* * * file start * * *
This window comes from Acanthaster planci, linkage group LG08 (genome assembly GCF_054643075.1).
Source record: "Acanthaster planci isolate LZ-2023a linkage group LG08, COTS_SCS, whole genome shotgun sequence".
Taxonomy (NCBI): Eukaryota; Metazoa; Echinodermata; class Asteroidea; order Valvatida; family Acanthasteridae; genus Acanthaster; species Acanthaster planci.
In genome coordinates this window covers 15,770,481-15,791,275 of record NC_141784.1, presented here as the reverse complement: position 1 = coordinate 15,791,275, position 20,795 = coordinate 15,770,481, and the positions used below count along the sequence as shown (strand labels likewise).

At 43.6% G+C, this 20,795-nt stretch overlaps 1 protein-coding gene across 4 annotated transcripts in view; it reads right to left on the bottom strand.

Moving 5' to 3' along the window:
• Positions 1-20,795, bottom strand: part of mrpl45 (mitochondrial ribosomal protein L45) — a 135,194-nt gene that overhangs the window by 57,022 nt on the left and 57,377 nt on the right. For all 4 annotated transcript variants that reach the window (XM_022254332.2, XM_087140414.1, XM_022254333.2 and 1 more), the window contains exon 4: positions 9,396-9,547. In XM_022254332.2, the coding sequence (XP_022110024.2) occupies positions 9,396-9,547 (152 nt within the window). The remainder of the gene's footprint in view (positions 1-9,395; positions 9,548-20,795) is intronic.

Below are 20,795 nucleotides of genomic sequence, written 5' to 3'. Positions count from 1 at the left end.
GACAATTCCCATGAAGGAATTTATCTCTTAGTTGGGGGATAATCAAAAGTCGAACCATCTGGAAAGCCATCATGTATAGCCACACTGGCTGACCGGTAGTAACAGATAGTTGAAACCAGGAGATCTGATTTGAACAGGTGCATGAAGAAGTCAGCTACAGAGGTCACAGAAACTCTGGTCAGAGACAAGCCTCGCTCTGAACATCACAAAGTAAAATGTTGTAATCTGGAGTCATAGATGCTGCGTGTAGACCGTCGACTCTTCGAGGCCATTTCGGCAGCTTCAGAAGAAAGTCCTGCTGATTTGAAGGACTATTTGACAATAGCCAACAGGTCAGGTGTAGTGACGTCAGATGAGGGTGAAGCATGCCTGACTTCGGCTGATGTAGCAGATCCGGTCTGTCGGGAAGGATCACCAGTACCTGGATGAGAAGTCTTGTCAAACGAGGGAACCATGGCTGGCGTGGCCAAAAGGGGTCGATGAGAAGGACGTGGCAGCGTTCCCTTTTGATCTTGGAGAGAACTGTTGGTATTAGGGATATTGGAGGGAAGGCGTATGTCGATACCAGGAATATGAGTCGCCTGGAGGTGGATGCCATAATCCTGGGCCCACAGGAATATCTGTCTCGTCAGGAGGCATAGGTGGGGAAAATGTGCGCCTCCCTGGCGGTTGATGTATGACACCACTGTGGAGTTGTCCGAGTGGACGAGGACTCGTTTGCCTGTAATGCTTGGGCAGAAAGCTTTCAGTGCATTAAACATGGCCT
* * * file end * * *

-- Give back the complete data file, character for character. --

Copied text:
This window comes from Acanthaster planci, linkage group LG08 (genome assembly GCF_054643075.1).
Source record: "Acanthaster planci isolate LZ-2023a linkage group LG08, COTS_SCS, whole genome shotgun sequence".
Taxonomy (NCBI): Eukaryota; Metazoa; Echinodermata; class Asteroidea; order Valvatida; family Acanthasteridae; genus Acanthaster; species Acanthaster planci.
In genome coordinates this window covers 15,770,481-15,791,275 of record NC_141784.1, presented here as the reverse complement: position 1 = coordinate 15,791,275, position 20,795 = coordinate 15,770,481, and the positions used below count along the sequence as shown (strand labels likewise).

At 43.6% G+C, this 20,795-nt stretch overlaps 1 protein-coding gene across 4 annotated transcripts in view; it reads right to left on the bottom strand.

Moving 5' to 3' along the window:
• Positions 1-20,795, bottom strand: part of mrpl45 (mitochondrial ribosomal protein L45) — a 135,194-nt gene that overhangs the window by 57,022 nt on the left and 57,377 nt on the right. For all 4 annotated transcript variants that reach the window (XM_022254332.2, XM_087140414.1, XM_022254333.2 and 1 more), the window contains exon 4: positions 9,396-9,547. In XM_022254332.2, the coding sequence (XP_022110024.2) occupies positions 9,396-9,547 (152 nt within the window). The remainder of the gene's footprint in view (positions 1-9,395; positions 9,548-20,795) is intronic.

Below are 20,795 nucleotides of genomic sequence, written 5' to 3'. Positions count from 1 at the left end.
GACAATTCCCATGAAGGAATTTATCTCTTAGTTGGGGGATAATCAAAAGTCGAACCATCTGGAAAGCCATCATGTATAGCCACACTGGCTGACCGGTAGTAACAGATAGTTGAAACCAGGAGATCTGATTTGAACAGGTGCATGAAGAAGTCAGCTACAGAGGTCACAGAAACTCTGGTCAGAGACAAGCCTCGCTCTGAACATCACAAAGTAAAATGTTGTAATCTGGAGTCATAGATGCTGCGTGTAGACCGTCGACTCTTCGAGGCCATTTCGGCAGCTTCAGAAGAAAGTCCTGCTGATTTGAAGGACTATTTGACAATAGCCAACAGGTCAGGTGTAGTGACGTCAGATGAGGGTGAAGCATGCCTGACTTCGGCTGATGTAGCAGATCCGGTCTGTCGGGAAGGATCACCAGTACCTGGATGAGAAGTCTTGTCAAACGAGGGAACCATGGCTGGCGTGGCCAAAAGGGGTCGATGAGAAGGACGTGGCAGCGTTCCCTTTTGATCTTGGAGAGAACTGTTGGTATTAGGGATATTGGAGGGAAGGCGTATGTCGATACCAGGAATATGAGTCGCCTGGAGGTGGATGCCATAATCCTGGGCCCACAGGAATATCTGTCTCGTCAGGAGGCATAGGTGGGGAAAATGTGCGCCTCCCTGGCGGTTGATGTATGACACCACTGTGGAGTTGTCCGAGTGGACGAGGACTCGTTTGCCTGTAATGCTTGGGCAGAAAGCTTTCAGTGCATTAAACATGGCCT